Musician Plays Saxophone While Undergoing Brain Surgery


Word Count

463 words

Reading Level

Listen to Article

Fabbio plays saxophone after tumor is removed ( Photo Credit: University of Rochester/YouTube screenshot)

Asking a patient to hum piano melodies and play an instrument while undergoing brain surgery may sound like a strange request from a doctor. However, that is precisely what a team of brain specialists, led by University of Rochester Medical Center’s Web Pilcher, requested Dan Fabbio to do as they were removing his tumor.

Fabbio’s brain map (Image Credit: U of Rochester)

The chain of events that led to this unprecedented medical feat began in 2015, when the then 25-year-old professional musician was diagnosed with a low-grade brain tumor. Though the swelling was benign, it was located in the part of the brain known to be active when people listen to and make music. "Removing a tumor from the brain can have significant consequences depending upon its location," Pilcher says. "Both the tumor itself and the operation to remove it can damage tissue and disrupt communication between different parts of the brain."

Fabbio, therefore, feared the surgery would cause him to lose his musical ability, which was not just his means of livelihood but also his passion. To prevent that from happening, Pilcher and his colleague Brad Mahon, a cognitive neuroscientist, spent six months mapping the functional and structural organization of the musician’s brain.

They devised numerous tests, including asking Fabbio to listen to piano melodies and hum back the tunes during MRI scans. This enabled the physicians to pinpoint the region that is crucial for music and language processing and create a three-dimensional map of Fabbio's brain.

Though that was a great starting point, it was not a foolproof way to prevent Pilcher and his medical team from inadvertently impacting the area responsible for the young man’s musical talent. The only way to do that was to keep the patient awake and ask him to hum piano melodies during the surgery so that the surgeons could identify the areas to avoid. To ensure Fabbio was accurately repeating the tunes being played to him, they asked Elizabeth Marvin, a professor of music theory at Rochester University's Eastman School of Music, to score each cognitive test in real-time.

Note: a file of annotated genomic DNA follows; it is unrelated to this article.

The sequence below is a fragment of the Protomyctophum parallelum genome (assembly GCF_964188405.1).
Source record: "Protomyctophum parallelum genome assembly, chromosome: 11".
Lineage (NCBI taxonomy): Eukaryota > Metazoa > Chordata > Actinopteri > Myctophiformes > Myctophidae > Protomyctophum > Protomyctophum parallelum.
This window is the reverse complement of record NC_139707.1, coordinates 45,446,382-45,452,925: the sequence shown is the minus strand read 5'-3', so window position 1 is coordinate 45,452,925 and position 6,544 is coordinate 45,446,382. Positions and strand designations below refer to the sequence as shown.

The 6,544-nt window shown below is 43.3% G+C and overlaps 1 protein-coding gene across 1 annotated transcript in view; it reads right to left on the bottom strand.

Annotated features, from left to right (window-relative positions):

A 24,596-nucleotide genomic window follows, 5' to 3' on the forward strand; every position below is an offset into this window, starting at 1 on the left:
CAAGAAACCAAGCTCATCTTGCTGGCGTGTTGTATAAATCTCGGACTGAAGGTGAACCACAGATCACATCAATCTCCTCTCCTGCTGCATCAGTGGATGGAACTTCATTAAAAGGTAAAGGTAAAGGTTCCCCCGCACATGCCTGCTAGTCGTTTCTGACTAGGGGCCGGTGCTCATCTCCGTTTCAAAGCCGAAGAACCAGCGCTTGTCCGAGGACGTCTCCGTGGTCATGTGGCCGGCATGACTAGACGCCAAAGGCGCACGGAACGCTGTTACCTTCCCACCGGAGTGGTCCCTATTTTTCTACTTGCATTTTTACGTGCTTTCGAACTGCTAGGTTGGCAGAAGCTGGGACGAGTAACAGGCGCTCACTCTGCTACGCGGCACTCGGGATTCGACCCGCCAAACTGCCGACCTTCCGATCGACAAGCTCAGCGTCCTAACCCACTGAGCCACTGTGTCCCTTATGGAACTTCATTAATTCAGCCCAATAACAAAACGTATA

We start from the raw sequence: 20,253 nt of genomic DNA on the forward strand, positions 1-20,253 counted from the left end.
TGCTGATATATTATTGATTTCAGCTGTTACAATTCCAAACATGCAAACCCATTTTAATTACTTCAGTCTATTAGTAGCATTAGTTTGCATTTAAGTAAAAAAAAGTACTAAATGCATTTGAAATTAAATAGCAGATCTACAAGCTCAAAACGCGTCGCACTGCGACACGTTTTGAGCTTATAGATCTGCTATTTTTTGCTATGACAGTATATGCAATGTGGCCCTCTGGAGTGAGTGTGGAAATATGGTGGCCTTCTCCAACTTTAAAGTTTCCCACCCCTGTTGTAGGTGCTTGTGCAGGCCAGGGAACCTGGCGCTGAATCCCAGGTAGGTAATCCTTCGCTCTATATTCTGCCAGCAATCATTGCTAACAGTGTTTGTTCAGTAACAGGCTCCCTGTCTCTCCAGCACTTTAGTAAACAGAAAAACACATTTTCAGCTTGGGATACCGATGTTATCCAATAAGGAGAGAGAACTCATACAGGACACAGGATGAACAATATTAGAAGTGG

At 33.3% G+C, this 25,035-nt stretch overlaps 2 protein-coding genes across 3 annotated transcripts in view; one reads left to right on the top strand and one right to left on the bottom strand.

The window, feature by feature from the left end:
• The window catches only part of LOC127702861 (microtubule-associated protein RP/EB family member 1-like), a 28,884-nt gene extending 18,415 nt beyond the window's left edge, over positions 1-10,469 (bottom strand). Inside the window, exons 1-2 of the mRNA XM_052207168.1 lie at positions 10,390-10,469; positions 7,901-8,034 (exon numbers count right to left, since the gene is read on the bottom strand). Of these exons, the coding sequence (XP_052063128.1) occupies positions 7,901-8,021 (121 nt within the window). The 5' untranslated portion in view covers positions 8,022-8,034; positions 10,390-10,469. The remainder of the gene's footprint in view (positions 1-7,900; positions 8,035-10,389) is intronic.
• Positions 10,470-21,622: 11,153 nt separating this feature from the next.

Pilcher shows Fabbio his brain map (Photo Credit:

While the surgery went without incident, the real test came when Fabbio was asked play a song on his saxophone. The tune had been modified to ensure that it would not require too much exertion and cause harm to the stitches in the brain. "He played it flawlessly, and when he finished, the entire operating room erupted in applause," says Marvin. "It made you want to cry."

The researchers, who outlined the procedure in detail in the September 11, 2017 issue of Current Biology, say that a year after the groundbreaking surgery, Fabbio’s musical abilities are as good as they were before the tumor formed. The young musician can once again hear melodies in everything — even his electric toothbrush!

Resources:, Current Biology

Cite Article
Learn Keywords in this Article